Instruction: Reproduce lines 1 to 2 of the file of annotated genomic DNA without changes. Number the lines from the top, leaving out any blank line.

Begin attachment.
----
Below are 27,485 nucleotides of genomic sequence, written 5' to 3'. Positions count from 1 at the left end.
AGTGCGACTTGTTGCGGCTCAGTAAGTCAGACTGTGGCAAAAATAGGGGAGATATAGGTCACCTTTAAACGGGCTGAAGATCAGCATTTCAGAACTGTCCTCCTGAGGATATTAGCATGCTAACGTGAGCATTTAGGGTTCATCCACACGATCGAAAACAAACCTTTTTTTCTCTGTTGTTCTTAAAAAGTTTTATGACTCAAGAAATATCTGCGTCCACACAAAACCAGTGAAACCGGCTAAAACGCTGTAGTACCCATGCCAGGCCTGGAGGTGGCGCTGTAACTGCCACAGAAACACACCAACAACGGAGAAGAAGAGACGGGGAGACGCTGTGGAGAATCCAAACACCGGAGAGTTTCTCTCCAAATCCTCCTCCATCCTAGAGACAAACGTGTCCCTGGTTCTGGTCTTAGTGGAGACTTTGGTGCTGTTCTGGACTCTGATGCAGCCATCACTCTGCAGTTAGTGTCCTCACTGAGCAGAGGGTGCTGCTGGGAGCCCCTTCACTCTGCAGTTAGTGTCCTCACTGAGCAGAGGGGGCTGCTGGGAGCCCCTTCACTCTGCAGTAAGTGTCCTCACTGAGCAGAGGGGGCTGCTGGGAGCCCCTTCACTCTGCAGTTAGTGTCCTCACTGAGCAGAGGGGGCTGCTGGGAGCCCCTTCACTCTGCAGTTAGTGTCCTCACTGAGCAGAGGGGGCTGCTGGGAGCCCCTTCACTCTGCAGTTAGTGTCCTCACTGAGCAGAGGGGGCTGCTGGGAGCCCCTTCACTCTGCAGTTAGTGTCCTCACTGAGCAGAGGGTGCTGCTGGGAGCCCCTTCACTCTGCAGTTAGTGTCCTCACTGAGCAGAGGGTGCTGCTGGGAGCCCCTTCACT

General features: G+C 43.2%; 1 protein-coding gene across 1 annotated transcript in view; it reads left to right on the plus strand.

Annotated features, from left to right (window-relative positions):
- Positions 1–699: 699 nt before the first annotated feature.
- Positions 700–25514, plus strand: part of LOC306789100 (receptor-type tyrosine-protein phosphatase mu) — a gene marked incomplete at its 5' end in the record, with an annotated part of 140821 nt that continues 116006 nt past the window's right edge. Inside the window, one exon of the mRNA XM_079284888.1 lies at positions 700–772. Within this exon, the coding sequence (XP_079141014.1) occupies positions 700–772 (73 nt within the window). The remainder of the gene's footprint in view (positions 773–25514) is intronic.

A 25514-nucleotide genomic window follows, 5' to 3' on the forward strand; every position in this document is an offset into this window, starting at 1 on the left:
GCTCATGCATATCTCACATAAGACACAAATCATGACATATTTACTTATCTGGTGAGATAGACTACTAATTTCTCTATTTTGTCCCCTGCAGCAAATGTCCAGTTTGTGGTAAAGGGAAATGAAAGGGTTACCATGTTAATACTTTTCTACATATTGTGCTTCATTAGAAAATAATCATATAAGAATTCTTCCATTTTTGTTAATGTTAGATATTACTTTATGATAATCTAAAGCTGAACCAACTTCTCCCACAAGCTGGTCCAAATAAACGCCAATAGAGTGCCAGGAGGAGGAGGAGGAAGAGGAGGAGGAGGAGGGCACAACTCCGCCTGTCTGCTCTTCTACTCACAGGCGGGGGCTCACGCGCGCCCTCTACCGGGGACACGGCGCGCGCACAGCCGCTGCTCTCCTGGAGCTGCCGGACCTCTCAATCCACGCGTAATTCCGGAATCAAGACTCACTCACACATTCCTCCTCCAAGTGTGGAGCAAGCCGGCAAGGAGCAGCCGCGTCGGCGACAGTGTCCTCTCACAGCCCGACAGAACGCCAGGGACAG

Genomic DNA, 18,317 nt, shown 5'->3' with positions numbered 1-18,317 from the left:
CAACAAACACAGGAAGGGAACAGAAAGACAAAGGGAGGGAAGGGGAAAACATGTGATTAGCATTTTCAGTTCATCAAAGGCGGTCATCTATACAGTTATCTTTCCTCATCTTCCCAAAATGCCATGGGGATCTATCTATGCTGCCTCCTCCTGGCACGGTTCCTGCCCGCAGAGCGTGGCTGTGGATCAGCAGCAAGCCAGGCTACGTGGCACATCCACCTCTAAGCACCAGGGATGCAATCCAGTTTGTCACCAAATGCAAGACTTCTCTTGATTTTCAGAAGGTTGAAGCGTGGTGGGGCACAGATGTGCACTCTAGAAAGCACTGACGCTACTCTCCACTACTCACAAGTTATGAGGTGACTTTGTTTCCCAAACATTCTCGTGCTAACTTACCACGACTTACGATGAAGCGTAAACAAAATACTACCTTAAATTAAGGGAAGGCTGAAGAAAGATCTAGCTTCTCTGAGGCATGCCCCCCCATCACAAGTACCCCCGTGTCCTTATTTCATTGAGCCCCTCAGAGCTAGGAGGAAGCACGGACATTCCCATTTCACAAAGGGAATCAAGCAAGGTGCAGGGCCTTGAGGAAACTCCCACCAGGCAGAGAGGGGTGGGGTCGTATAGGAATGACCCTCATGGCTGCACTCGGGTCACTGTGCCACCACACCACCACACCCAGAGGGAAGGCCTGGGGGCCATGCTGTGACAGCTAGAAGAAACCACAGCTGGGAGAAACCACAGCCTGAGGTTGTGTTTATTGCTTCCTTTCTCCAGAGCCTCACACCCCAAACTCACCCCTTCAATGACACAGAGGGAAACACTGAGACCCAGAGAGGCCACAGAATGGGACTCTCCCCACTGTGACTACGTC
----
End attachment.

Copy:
Below are 27,485 nucleotides of genomic sequence, written 5' to 3'. Positions count from 1 at the left end.
AGTGCGACTTGTTGCGGCTCAGTAAGTCAGACTGTGGCAAAAATAGGGGAGATATAGGTCACCTTTAAACGGGCTGAAGATCAGCATTTCAGAACTGTCCTCCTGAGGATATTAGCATGCTAACGTGAGCATTTAGGGTTCATCCACACGATCGAAAACAAACCTTTTTTTCTCTGTTGTTCTTAAAAAGTTTTATGACTCAAGAAATATCTGCGTCCACACAAAACCAGTGAAACCGGCTAAAACGCTGTAGTACCCATGCCAGGCCTGGAGGTGGCGCTGTAACTGCCACAGAAACACACCAACAACGGAGAAGAAGAGACGGGGAGACGCTGTGGAGAATCCAAACACCGGAGAGTTTCTCTCCAAATCCTCCTCCATCCTAGAGACAAACGTGTCCCTGGTTCTGGTCTTAGTGGAGACTTTGGTGCTGTTCTGGACTCTGATGCAGCCATCACTCTGCAGTTAGTGTCCTCACTGAGCAGAGGGTGCTGCTGGGAGCCCCTTCACTCTGCAGTTAGTGTCCTCACTGAGCAGAGGGGGCTGCTGGGAGCCCCTTCACTCTGCAGTAAGTGTCCTCACTGAGCAGAGGGGGCTGCTGGGAGCCCCTTCACTCTGCAGTTAGTGTCCTCACTGAGCAGAGGGGGCTGCTGGGAGCCCCTTCACTCTGCAGTTAGTGTCCTCACTGAGCAGAGGGGGCTGCTGGGAGCCCCTTCACTCTGCAGTTAGTGTCCTCACTGAGCAGAGGGGGCTGCTGGGAGCCCCTTCACTCTGCAGTTAGTGTCCTCACTGAGCAGAGGGTGCTGCTGGGAGCCCCTTCACTCTGCAGTTAGTGTCCTCACTGAGCAGAGGGTGCTGCTGGGAGCCCCTTCACT